I am pleased to see iconoclast and local history rapscallion Peter ‘Pedro’ Cutler has been busy once more this week; rather than resting on his laurels over last week’s article about Captain W.B. Harrison’s unfortunate electoral dysfunction, he has been again trawling the archives and found that Harrison was apparently involved in murky business elsewhere.
It seems Old Bill had shares in a local bank, of which he was a director – and after a failed merger bid, the bank crashed; oddly, the good captain seems to have sold all but a handful of his shares just before the trouble kicked off.
This stuff is dynamite, and actually looks set to interweave several ongoing threads here that formerly seemed to be utterly unconnected.
This, of course, is not the first time we’ve seen a collapse of a bank locally.
I thank Peter once more for his research diligence, and I am saddened to hear that a local group of mining historians seem to be deaf to his requests to modify seemingly incorrect accounts in their publications that he has highlighted. It seems that for some, image is more accurate than veracity. Which is a great shame.
Any comments or catcalls? Post them here or mail me: BrownhillsBob at Googlemail dot com. Cheers.
Peter Cutler wrote:
On the morning of the 21st December 1888 the shareholders of the Staffordshire Joint-Stock Bank Ltd awoke to receive a circular, or to read in the newspaper, that a conditional agreement had been made by their directors to amalgamate with Birmingham Banking Company Ltd. A special meeting was called for the 15 January 1889 and the Proposition for the acceptance of the conditional agreement of December 20th 1888 was approved, also that the SJSB be wound up voluntarily.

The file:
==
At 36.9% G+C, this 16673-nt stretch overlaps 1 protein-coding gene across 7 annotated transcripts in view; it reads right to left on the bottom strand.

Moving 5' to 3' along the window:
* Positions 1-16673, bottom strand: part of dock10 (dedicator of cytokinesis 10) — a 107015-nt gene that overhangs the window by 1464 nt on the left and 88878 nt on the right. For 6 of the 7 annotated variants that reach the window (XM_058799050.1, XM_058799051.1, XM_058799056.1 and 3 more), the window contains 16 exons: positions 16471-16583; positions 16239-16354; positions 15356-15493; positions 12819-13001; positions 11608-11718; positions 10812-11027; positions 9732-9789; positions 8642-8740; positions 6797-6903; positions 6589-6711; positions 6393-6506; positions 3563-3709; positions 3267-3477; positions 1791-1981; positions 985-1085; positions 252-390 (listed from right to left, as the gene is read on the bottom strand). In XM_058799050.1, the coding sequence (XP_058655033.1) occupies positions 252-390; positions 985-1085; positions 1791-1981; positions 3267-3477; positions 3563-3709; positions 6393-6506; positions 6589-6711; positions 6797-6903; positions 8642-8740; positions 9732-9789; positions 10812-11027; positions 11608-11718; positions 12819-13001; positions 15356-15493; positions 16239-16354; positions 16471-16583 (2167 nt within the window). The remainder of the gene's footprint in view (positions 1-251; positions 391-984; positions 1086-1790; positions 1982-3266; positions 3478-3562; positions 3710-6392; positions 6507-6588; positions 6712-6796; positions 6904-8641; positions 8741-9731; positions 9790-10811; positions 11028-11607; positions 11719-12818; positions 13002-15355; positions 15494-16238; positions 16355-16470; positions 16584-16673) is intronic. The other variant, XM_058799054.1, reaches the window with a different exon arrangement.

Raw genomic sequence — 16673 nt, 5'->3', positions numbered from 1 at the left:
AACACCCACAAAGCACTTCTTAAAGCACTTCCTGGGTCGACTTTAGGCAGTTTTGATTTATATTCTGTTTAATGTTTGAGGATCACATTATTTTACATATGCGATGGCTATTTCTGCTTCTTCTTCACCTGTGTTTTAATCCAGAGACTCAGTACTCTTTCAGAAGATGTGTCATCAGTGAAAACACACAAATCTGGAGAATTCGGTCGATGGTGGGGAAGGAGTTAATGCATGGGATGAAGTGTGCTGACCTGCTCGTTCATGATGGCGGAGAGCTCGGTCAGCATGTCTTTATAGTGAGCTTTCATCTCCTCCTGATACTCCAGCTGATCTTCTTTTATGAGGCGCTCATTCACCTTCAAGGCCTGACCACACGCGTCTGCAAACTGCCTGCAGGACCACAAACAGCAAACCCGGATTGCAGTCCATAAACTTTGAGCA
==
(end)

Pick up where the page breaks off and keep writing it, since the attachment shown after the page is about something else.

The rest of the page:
The Chairman, JJ Clarke, was not surprised to see so large an attendance, and he could quite understand that they were considerably surprised when they were informed through the newspapers and by circulars sent out, of what had been done by the directors. The directors had taken the step after very careful consideration as absolute secrecy was needed. The amalgamation will make the BBC the largest bank, it is stated, in the Midlands districts, having 35 branches.
But things seem to go very quiet and in December a crowded meeting of shareholders was held in Birmingham to consider the position of affairs owing to the delay in publication of the liquidator’s report. Dr Duncalfe stated that when the amalgamation was brought before them the balance sheet showed surplus assets amounting to £215K…making the shares worth £33 each, instead of that the offer was now £14 10s. (Shame!) Whether the result was owing to misreprentation or bad agreement remained to be seen. What were they going to do? (Voices: “Prosecute”). Several shareholders maintained that if the directors had misrepresented affairs they should be punished. It was decided to appoint an investigative committee and report to the adjourned meeting.
The Birmingham Banking Company Ltd had been established in 1866 with a subscribed capital of £2.86m and a reserve fund of £312K
The SJSB was established in 1863 with a capital of £1m. One of the directors being W Harrison Esq (Brownhills Collieries).